For a semiconductor to be useful, trace amounts of other elements must be carefully added to the crystal. This process is called doping . Phosphorous and boron are common doping elements. Phosphorous is a group V element that has five electrons in its outer shell. The extra electrons from the phosphorous atoms, each with a negative charge, are available to conduct electricity. Silicon doped with phosphorous is called N-type (for negative) silicon.

In a similar way, boron, a group III element, is used to produce P-type silicon. Other elements from groups III and V may be used as well. N-type and P-type silicon together can form transistors, the most important elements in an integrated circuit.

Transistors in Integrated Circuits

The transistor was invented at Bell Labs in 1947 by Walter Brattain (19021987), John Bardeen (19081991), and William Shockley (19101989). They were interested in developing a solid state amplifier that would replace the vacuum tube . Vacuum tubes are large, consume a lot of power to heat the filament, and are subject to filament burn out.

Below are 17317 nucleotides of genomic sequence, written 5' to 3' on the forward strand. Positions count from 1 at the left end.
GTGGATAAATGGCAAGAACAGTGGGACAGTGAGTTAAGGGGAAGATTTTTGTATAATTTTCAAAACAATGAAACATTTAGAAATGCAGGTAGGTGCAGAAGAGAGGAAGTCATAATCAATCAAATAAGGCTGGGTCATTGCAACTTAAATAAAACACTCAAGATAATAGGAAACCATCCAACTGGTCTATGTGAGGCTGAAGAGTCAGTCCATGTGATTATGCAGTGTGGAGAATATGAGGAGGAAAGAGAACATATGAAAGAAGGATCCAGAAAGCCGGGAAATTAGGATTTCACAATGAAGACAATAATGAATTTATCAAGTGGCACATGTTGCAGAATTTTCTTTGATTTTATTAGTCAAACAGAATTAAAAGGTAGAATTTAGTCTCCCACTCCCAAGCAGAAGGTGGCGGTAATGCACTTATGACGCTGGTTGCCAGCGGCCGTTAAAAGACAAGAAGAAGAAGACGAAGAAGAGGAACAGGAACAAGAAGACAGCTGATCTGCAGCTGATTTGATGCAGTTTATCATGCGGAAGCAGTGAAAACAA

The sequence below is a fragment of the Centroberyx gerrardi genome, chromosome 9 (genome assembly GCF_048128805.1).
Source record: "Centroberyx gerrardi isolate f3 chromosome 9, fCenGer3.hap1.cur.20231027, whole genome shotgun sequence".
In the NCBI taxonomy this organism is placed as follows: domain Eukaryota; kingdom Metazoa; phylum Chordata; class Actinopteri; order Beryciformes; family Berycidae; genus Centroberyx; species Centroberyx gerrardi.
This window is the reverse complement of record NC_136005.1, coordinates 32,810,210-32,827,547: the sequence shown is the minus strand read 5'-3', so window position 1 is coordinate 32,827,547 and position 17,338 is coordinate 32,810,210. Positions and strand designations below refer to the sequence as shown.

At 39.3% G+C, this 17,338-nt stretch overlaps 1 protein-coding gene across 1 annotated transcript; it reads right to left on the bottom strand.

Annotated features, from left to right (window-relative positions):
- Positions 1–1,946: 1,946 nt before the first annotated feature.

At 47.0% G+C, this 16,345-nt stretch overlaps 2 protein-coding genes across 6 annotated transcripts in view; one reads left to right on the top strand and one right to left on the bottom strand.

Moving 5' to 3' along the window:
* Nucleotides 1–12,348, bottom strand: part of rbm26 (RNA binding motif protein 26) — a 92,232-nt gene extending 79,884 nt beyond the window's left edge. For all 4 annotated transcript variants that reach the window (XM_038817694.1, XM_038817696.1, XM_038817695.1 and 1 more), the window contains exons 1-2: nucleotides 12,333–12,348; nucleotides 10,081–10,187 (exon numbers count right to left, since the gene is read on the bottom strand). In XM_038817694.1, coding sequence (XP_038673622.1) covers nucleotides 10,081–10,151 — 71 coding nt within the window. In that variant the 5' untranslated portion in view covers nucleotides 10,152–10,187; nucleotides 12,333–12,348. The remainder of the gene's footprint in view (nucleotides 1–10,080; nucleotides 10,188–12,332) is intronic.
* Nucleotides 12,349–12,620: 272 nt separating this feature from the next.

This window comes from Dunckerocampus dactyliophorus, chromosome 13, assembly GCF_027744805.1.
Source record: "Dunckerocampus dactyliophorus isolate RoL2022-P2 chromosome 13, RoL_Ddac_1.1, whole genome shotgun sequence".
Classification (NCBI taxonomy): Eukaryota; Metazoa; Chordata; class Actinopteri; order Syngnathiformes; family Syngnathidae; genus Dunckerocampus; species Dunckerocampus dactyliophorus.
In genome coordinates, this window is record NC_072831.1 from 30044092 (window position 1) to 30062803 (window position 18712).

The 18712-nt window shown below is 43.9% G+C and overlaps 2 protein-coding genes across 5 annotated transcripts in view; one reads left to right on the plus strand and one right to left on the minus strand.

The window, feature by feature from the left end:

Transistors are much smaller, less costly, and more efficient than vacuum tubes. The transistor is a three-terminal solid state electronic device. The terminals are called the collector, the emitter, and the base. Electricity is conducted between the collector and emitter to a greater or lesser extent depending on the current of the base. This allows a small base current to control a much larger current in the collector.

As transistors came into widespread use, circuit designs using large numbers of them were limited by a problem: connecting them together. The solution to this problem occurred independently to Jack Kilby (1923) at Texas Instruments and Robert Noyce (19271990) at Fairchild Semiconductor in 1959. Many transistors could be produced on one semiconductor base simultaneously. Noyce also determined how to produce resistors, diodes, capacitors, and connecting wires on the silicon chip. The integrated circuit was born.